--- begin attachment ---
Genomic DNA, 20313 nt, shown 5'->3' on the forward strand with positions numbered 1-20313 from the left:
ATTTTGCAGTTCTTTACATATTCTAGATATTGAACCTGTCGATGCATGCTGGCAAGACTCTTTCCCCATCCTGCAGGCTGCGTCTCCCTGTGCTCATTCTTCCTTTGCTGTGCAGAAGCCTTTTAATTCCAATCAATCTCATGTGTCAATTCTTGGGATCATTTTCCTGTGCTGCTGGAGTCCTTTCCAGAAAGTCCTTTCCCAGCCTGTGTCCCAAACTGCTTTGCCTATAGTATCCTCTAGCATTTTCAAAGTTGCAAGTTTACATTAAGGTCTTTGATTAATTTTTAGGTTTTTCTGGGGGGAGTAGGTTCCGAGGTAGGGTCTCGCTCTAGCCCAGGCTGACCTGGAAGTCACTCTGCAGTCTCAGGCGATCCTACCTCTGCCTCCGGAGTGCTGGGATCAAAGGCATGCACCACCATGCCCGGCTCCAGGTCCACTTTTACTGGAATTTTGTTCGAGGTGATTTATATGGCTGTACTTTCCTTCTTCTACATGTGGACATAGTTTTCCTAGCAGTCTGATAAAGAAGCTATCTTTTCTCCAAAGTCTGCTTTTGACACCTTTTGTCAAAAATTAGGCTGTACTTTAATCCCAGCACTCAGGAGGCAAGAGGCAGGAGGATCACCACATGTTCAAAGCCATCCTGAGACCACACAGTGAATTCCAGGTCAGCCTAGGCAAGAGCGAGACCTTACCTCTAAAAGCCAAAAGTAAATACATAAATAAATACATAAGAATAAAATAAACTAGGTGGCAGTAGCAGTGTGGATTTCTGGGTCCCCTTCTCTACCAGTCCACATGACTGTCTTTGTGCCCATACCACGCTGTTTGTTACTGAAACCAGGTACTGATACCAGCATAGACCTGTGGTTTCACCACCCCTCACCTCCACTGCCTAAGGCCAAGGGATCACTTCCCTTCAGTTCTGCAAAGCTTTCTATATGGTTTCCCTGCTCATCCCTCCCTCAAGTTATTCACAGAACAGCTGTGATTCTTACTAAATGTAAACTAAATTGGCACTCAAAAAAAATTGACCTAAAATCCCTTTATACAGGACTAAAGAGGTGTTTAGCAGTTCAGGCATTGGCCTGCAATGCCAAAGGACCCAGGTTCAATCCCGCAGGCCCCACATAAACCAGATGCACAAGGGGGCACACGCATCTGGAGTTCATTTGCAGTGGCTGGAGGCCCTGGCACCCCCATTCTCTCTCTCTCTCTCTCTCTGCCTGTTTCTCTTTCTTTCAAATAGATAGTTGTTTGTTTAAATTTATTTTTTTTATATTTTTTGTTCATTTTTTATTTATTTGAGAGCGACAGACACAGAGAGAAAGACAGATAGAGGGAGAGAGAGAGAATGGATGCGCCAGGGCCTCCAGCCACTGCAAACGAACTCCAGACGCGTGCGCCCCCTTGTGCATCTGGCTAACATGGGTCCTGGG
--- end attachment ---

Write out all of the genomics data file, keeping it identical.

Genomic DNA, 20313 nt, shown 5'->3' on the forward strand with positions numbered 1-20313 from the left:
ATTTTGCAGTTCTTTACATATTCTAGATATTGAACCTGTCGATGCATGCTGGCAAGACTCTTTCCCCATCCTGCAGGCTGCGTCTCCCTGTGCTCATTCTTCCTTTGCTGTGCAGAAGCCTTTTAATTCCAATCAATCTCATGTGTCAATTCTTGGGATCATTTTCCTGTGCTGCTGGAGTCCTTTCCAGAAAGTCCTTTCCCAGCCTGTGTCCCAAACTGCTTTGCCTATAGTATCCTCTAGCATTTTCAAAGTTGCAAGTTTACATTAAGGTCTTTGATTAATTTTTAGGTTTTTCTGGGGGGAGTAGGTTCCGAGGTAGGGTCTCGCTCTAGCCCAGGCTGACCTGGAAGTCACTCTGCAGTCTCAGGCGATCCTACCTCTGCCTCCGGAGTGCTGGGATCAAAGGCATGCACCACCATGCCCGGCTCCAGGTCCACTTTTACTGGAATTTTGTTCGAGGTGATTTATATGGCTGTACTTTCCTTCTTCTACATGTGGACATAGTTTTCCTAGCAGTCTGATAAAGAAGCTATCTTTTCTCCAAAGTCTGCTTTTGACACCTTTTGTCAAAAATTAGGCTGTACTTTAATCCCAGCACTCAGGAGGCAAGAGGCAGGAGGATCACCACATGTTCAAAGCCATCCTGAGACCACACAGTGAATTCCAGGTCAGCCTAGGCAAGAGCGAGACCTTACCTCTAAAAGCCAAAAGTAAATACATAAATAAATACATAAGAATAAAATAAACTAGGTGGCAGTAGCAGTGTGGATTTCTGGGTCCCCTTCTCTACCAGTCCACATGACTGTCTTTGTGCCCATACCACGCTGTTTGTTACTGAAACCAGGTACTGATACCAGCATAGACCTGTGGTTTCACCACCCCTCACCTCCACTGCCTAAGGCCAAGGGATCACTTCCCTTCAGTTCTGCAAAGCTTTCTATATGGTTTCCCTGCTCATCCCTCCCTCAAGTTATTCACAGAACAGCTGTGATTCTTACTAAATGTAAACTAAATTGGCACTCAAAAAAAATTGACCTAAAATCCCTTTATACAGGACTAAAGAGGTGTTTAGCAGTTCAGGCATTGGCCTGCAATGCCAAAGGACCCAGGTTCAATCCCGCAGGCCCCACATAAACCAGATGCACAAGGGGGCACACGCATCTGGAGTTCATTTGCAGTGGCTGGAGGCCCTGGCACCCCCATTCTCTCTCTCTCTCTCTCTCTGCCTGTTTCTCTTTCTTTCAAATAGATAGTTGTTTGTTTAAATTTATTTTTTTTATATTTTTTGTTCATTTTTTATTTATTTGAGAGCGACAGACACAGAGAGAAAGACAGATAGAGGGAGAGAGAGAGAATGGATGCGCCAGGGCCTCCAGCCACTGCAAACGAACTCCAGACGCGTGCGCCCCCTTGTGCATCTGGCTAACATGGGTCCTGGG